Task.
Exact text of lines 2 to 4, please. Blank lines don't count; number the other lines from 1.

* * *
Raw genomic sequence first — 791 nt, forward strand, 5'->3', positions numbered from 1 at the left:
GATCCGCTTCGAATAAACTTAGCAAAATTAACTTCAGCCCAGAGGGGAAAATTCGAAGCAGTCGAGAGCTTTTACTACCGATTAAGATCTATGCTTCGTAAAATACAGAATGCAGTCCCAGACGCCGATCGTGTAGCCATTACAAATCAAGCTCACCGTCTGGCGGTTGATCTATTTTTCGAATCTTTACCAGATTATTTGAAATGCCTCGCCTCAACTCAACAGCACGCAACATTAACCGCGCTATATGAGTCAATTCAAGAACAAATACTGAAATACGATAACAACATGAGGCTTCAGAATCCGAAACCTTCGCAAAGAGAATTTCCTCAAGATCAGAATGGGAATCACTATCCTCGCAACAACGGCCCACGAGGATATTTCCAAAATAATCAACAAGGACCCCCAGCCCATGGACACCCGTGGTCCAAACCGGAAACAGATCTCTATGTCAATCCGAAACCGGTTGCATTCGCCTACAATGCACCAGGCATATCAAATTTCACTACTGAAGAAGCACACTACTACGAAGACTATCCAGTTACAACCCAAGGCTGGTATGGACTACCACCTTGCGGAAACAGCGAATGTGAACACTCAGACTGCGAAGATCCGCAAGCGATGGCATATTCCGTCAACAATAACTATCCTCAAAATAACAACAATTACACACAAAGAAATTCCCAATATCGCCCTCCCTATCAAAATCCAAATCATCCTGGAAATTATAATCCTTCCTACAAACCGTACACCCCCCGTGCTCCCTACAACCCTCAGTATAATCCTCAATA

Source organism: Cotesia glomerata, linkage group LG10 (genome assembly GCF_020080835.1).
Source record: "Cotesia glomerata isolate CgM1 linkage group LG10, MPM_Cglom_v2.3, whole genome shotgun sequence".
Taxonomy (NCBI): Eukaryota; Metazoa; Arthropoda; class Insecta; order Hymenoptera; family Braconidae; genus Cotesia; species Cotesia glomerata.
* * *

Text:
GATCCGCTTCGAATAAACTTAGCAAAATTAACTTCAGCCCAGAGGGGAAAATTCGAAGCAGTCGAGAGCTTTTACTACCGATTAAGATCTATGCTTCGTAAAATACAGAATGCAGTCCCAGACGCCGATCGTGTAGCCATTACAAATCAAGCTCACCGTCTGGCGGTTGATCTATTTTTCGAATCTTTACCAGATTATTTGAAATGCCTCGCCTCAACTCAACAGCACGCAACATTAACCGCGCTATATGAGTCAATTCAAGAACAAATACTGAAATACGATAACAACATGAGGCTTCAGAATCCGAAACCTTCGCAAAGAGAATTTCCTCAAGATCAGAATGGGAATCACTATCCTCGCAACAACGGCCCACGAGGATATTTCCAAAATAATCAACAAGGACCCCCAGCCCATGGACACCCGTGGTCCAAACCGGAAACAGATCTCTATGTCAATCCGAAACCGGTTGCATTCGCCTACAATGCACCAGGCATATCAAATTTCACTACTGAAGAAGCACACTACTACGAAGACTATCCAGTTACAACCCAAGGCTGGTATGGACTACCACCTTGCGGAAACAGCGAATGTGAACACTCAGACTGCGAAGATCCGCAAGCGATGGCATATTCCGTCAACAATAACTATCCTCAAAATAACAACAATTACACACAAAGAAATTCCCAATATCGCCCTCCCTATCAAAATCCAAATCATCCTGGAAATTATAATCCTTCCTACAAACCGTACACCCCCCGTGCTCCCTACAACCCTCAGTATAATCCTCAATA

Source organism: Cotesia glomerata, linkage group LG10 (genome assembly GCF_020080835.1).
Source record: "Cotesia glomerata isolate CgM1 linkage group LG10, MPM_Cglom_v2.3, whole genome shotgun sequence".